A History of the Village of Milton (written in 1927 by Lucy Davenport)

Milton Church is dedicated to Saint Blaise, and a small modern window in the church depicts him in Bishop's Mitre holding an iron comb in his hand. St Blaise was Bishop of Sebaste in Armenia, and was cruelly martyred in 316 AD by the tearing of his flesh from his body with iron combs. He was adopted as the patron Saint by the wool combers, and as Milton was the centre of a great wool-growing tract of country, we find a very probable explanation of the choice of a saint, unusual in England.

 

The Benedictine monks were the promoters of agriculture and the Cistercians the great wool-growers; both these orders had religious house in our neighbourhood, and from earliest times we imagine sheep grazing in the large open fields by which we are still surrounded.

 

In 1546 it was said that the country from Faringdon to Oxford was one long sheep walk, and about the time of the Reformation wool was a staple product of the country. The Civil War (1642-51) ruined the wool trade, and to help its revival a law was passed enforcing burial in a woolen shroud. In Milton Church Register we find the price of a 'Certificate for burying in woolen: 6d and in 1678 the first of many similar entries: (eg) "John Huggins was buryed in woolen according to the late Act of Parliament, affidavit made by Anne Scarlet and Joan King". The body of Bishop Challenor lies buried in the vault under the church (reburied in Westminster Cathedral 1946) He had been forced to seek safety in hiding at the time of the anti-papal riots, and died in Highgate in 1781.

 

Squire Barrett, of Milton House, was his personal friend and he brought the Bishops body to Milton for burial. The Rector, the Rev J. G. Warner, wrote the following inscription in the church register: - 'January 22nd 1781. Buried Rev Dr. Richard Challenor, a popish priest and titular Bishop of London and Salisbury., a very pious and good man of great learning and extensive abilities'.

 

With The exception of the (lower part) Tower (plus Porch & part of Nave) which are Early Decorated (14c) the church has been rebuilt. The North Aisle (furthest from the main entrance) was built in 1817 and an entry in the churchwarden's book says 'Thomas Bowles Esq of Milton Hill gave between 10 and 12 thousand bricks and £40 towards it, the whole cost being £79.

 

In 1849 the Rector, Archdeacon Clerke, rebuilt the Nave and Chancel at his own expense, and in 1850 John S Bowles Esq pulled down and rebuilt the (brick) work of his father in stone. The old Church clock, an indispensible feature in village life, was made by a blacksmith at Culham, a 30 hour clock with one hand acting as a pointer and striking the hours. This clock was bought with money paid in heavy fines by pheasant poachers, and some people remember hearing in their youth that older people would say, 'Hark to the old pheasant crowing' when the clock struck. After about 180 years the clock ceased to work, and in 1923 Sir Mortimer and Lady Singer (of the Singer sewing machine family) gave a fine clock with two faces and which chimes the hours and quarters.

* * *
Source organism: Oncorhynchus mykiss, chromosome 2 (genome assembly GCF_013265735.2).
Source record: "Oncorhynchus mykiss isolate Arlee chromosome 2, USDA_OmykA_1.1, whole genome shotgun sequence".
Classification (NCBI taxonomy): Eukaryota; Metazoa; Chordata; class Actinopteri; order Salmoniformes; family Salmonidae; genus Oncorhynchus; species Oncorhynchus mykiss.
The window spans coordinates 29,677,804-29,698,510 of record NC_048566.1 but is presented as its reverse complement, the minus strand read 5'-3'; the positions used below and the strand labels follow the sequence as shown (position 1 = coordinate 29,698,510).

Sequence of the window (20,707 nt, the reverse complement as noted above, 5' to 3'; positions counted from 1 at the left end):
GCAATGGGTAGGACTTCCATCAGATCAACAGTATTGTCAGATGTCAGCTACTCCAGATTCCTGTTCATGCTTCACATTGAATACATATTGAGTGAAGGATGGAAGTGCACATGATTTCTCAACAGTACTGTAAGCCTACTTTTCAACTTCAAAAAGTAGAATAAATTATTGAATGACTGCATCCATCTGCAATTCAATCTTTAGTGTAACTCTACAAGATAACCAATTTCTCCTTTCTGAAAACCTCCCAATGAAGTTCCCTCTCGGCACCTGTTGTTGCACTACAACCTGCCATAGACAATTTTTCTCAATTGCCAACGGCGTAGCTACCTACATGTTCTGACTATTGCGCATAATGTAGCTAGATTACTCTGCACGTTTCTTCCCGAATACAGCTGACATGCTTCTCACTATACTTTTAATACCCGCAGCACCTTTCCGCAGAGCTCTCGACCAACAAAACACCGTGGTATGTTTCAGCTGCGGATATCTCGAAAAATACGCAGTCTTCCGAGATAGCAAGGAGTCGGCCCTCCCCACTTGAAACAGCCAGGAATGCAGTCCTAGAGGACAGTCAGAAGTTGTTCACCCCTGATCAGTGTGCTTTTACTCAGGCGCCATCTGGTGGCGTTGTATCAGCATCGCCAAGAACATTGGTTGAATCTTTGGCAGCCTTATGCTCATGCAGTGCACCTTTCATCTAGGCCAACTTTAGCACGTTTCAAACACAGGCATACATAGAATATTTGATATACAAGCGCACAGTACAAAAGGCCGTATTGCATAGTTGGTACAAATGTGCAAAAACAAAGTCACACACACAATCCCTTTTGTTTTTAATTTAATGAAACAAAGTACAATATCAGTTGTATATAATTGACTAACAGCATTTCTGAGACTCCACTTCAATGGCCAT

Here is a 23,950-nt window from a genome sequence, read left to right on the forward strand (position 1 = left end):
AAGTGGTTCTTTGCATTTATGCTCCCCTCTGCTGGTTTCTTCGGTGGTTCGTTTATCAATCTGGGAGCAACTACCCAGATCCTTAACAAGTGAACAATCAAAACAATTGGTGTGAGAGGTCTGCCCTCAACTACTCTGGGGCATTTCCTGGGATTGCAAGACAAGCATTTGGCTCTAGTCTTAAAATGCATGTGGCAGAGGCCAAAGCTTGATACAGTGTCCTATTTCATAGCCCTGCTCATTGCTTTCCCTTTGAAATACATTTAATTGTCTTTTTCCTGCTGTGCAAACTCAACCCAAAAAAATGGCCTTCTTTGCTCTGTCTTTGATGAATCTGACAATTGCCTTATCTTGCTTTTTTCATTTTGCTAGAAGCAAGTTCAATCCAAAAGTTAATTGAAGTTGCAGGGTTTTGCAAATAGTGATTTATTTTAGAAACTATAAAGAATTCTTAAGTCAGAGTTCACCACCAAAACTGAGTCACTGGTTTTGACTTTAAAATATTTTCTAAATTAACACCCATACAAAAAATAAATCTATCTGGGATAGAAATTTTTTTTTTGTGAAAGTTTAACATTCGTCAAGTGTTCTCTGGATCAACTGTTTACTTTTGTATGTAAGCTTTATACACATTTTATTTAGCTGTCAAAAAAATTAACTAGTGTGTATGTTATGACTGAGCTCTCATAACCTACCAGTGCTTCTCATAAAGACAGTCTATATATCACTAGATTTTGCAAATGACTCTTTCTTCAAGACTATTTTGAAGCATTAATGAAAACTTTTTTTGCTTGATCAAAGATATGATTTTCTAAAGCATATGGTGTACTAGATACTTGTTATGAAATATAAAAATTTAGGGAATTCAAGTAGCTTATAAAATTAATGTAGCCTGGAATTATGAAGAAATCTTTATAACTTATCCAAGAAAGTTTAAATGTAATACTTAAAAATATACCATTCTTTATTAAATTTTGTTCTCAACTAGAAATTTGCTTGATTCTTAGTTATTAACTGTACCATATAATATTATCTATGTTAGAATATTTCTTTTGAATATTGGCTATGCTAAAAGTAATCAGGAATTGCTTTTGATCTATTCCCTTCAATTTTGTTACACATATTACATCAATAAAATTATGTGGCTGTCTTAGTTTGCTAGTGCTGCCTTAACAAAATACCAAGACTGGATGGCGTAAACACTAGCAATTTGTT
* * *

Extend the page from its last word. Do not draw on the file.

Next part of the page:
The Tithe Barn still stands on its original foundation, half way up Milton Hill, and a man who went to plough with one who did the carting, heard from this carter of the time when every eighth sheaf harvested was taken for the Rector and stored in this barn.

 

A few people remember the Church Pond, it being eventually filled in and included in the Churchyard, and we have heard of newly dug graves rapidly filling with water. The Churchyard was closed in 1920, and a cemetery opened next to the California Allotments in the North Field.

 

There are 6 fine bells (11) The treble bell was hung and paid for by public subscription in 1906. Peals are run at festivals and at New Year, and the Passing bell is tolled when a death occurs. The tombstones in the Churchyard were nearly all carved in a stonemason's shop in Milton, which has been here for close on 200 years, and members of the same family are still carrying on the work (12). One of the finest tombstones is dated 1764 and is made of Haseley Stone with Angels' heads and flowers springing from a wreath of leaves carved in relief upon it There is a small headstone to the memory of John Stephens who died in 1774 aged 96, having been 65 years Clerk to this Parish; the lettering was quite illegible, but fortunately the stone is now being repaired so that this long record of service to our Church may not be forgotten. Over 300 head-stones for our war graves in France were sent out from this workshop.

 

An entry in the Churchwarden's book is quoted which shows that the rector and the Churchwarden of that day parted with a great treasure: 'Be it remembered that in the year 1766 a small chalice belonging to the Parish for use of the communion, which by the date upon the cover was made in the year 1570, and which was worn much and decayed by long use, was by order of Vestry exchanged for another' Recd silver (meaning the old chalice) at 5/6; weight 6oz 7 drams -£1.15.0d

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